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The hit shooter leverages a game engine that was officially laid to rest back in 2018.

Chris Kerr, News Editor

February 22, 2024

2 Min Read
Players charge into a firefight in Helldivers 2
Image via Arrowhead

Helldivers 2 has joined Palworld to become one of 2024's early megahits. The chaotic shooter has sold around 1 million copies since debuting earlier this month and recently topped an estimated 450,000 concurrent users on Steam.

That success has created challenges for developer Arrowhead, which is struggling to bolster server capacity and patch bugs in the face of a burgeoning player base.

Arrowhead CEO Johan Pilestedt has been open with players about the hurdles facing the studio, and since launch has shared a litany of behind-the-scenes tidbits with inquisitive fans on social media—including the fact that Helldivers 2 was built using a game engine that has officially been declared dead

As noted by 80 Level and subsequently confirmed by Pilestedt, the title was created using Autodesk's 'Stingray' engine, which was officially discontinued back in 2018.

Helldivers 2 on Stingray

Breaking the news at the time, Autodesk explained it would cease support for Stingray (known as 'Bitsquid' before its original developers sold it to Autodesk) and make it unavailable for purchase. Autodesk said the move would allow it to better support its customers using Unreal Engine and Unity.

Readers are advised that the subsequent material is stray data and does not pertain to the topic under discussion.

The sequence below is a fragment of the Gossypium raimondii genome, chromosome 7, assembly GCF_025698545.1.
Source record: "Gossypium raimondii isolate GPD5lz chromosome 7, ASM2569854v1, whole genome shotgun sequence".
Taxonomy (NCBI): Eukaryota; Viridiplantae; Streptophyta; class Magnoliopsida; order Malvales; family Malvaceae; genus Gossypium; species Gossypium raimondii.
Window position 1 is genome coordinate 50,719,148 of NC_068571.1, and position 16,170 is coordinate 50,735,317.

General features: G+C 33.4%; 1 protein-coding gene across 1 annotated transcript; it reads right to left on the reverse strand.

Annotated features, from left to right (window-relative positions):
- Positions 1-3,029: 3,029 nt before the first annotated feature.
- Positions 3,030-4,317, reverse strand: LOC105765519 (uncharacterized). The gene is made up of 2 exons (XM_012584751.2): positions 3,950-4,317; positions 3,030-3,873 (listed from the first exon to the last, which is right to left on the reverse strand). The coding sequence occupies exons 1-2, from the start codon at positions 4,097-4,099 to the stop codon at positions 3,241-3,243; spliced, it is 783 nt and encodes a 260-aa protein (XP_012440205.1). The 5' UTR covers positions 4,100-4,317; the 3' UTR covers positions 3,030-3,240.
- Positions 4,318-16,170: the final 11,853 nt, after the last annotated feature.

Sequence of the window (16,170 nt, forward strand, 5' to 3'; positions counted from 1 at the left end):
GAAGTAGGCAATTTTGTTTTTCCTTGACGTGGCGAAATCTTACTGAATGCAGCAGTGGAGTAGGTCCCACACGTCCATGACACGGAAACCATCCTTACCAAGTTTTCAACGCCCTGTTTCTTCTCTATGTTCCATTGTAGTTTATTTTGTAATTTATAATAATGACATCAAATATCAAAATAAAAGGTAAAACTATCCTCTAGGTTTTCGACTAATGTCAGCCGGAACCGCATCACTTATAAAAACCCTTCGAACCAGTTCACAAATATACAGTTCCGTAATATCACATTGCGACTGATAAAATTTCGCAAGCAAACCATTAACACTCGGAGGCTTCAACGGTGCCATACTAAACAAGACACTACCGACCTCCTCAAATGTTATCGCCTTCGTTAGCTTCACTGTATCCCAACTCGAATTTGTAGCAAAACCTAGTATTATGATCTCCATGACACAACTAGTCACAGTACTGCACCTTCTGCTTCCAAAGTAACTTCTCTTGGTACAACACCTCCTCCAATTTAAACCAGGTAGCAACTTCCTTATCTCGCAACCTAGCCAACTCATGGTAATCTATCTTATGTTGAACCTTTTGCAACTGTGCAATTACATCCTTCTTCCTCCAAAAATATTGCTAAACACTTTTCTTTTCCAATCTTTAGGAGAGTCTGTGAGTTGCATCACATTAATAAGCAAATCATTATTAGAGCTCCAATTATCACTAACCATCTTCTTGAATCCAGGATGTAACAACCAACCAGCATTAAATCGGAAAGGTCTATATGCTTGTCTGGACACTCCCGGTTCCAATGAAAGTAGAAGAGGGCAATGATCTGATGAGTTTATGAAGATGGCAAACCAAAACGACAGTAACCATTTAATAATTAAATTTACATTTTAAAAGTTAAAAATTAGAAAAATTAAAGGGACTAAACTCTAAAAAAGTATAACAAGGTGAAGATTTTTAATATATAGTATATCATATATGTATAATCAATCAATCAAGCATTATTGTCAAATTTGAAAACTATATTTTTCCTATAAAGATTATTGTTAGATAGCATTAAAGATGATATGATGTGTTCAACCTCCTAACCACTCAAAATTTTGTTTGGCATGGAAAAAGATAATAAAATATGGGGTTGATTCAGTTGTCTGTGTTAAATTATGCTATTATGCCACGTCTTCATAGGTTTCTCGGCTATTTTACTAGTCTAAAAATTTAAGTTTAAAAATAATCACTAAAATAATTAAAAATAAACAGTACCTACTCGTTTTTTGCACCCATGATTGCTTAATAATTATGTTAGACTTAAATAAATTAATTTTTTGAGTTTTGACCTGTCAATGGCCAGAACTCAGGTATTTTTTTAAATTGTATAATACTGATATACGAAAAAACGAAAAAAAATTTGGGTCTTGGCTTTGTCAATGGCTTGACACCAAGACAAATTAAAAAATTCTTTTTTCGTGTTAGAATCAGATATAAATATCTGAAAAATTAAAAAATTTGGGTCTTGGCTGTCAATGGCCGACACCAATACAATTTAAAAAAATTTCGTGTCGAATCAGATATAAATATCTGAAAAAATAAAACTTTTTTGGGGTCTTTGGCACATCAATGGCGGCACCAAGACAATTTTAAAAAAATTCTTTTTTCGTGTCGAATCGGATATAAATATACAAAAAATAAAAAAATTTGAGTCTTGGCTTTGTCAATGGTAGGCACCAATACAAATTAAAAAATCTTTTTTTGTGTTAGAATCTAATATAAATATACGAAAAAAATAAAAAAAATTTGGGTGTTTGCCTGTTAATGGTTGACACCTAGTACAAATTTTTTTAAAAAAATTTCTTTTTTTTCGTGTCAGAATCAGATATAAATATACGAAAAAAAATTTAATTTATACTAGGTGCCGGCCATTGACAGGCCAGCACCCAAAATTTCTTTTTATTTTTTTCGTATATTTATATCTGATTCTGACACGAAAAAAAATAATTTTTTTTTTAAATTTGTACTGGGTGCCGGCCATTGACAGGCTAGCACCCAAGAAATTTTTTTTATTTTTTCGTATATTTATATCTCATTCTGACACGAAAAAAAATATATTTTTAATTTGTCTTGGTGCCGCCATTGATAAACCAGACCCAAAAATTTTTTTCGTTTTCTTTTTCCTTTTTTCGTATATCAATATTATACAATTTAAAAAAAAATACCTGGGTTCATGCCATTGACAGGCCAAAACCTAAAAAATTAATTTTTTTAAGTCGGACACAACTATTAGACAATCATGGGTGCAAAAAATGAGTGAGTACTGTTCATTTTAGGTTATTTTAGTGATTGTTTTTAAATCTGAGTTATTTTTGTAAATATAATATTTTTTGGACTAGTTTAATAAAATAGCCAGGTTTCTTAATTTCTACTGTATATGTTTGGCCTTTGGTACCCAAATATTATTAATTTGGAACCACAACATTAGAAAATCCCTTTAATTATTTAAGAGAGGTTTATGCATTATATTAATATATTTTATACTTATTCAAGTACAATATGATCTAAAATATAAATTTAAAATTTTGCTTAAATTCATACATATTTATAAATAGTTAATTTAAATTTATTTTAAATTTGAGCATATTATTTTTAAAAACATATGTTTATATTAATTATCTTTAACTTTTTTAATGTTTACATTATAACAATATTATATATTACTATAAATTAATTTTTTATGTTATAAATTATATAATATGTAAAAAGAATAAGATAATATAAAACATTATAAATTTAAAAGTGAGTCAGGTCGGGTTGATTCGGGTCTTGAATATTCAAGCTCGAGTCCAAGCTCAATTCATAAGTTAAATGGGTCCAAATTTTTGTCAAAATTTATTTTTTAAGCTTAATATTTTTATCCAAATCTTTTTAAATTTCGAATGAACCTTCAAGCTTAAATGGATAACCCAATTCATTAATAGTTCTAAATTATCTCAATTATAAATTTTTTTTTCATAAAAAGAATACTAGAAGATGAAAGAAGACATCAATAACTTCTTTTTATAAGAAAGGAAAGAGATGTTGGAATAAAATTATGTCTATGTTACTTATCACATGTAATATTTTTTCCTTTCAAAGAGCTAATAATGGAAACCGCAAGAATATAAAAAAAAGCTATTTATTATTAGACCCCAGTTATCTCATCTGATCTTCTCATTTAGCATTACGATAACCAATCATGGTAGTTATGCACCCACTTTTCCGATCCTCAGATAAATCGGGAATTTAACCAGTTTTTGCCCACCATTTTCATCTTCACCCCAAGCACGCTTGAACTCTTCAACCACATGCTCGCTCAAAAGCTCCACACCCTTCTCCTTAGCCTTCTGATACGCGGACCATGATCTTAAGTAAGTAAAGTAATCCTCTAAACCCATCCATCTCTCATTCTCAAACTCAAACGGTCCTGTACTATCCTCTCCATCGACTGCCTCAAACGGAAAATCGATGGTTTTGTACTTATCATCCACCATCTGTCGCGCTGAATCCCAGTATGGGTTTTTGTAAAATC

Ultimately, it meant Stingray was put out to pasture, with Autodesk confirming that version 1.9 (released in August 2017) would be the final update.

Sharing that 80 Level report on X, Pilestedt added that production on Helldivers 2 started before Stingray was discontinued, but suggested the move didn't exactly make life easier for the dev team. "This is true. Our crazy engineers had to do everything, with no support to build the game to parity with other engines," he added.

It's worth noting that Arrowhead used Stingray to create the original Helldivers (though the top-down shooter is an altogether different experience than its younger sibling), so at least the team could lean on past experience to chart a path forward once Autodesk had declared the engine surplus to requirements.

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About the Author(s)

Chris Kerr

News Editor, GameDeveloper.com

Game Developer news editor Chris Kerr is an award-winning journalist and reporter with over a decade of experience in the game industry. His byline has appeared in notable print and digital publications including Edge, Stuff, Wireframe, International Business Times, and PocketGamer.biz. Throughout his career, Chris has covered major industry events including GDC, PAX Australia, Gamescom, Paris Games Week, and Develop Brighton. He has featured on the judging panel at The Develop Star Awards on multiple occasions and appeared on BBC Radio 5 Live to discuss breaking news.

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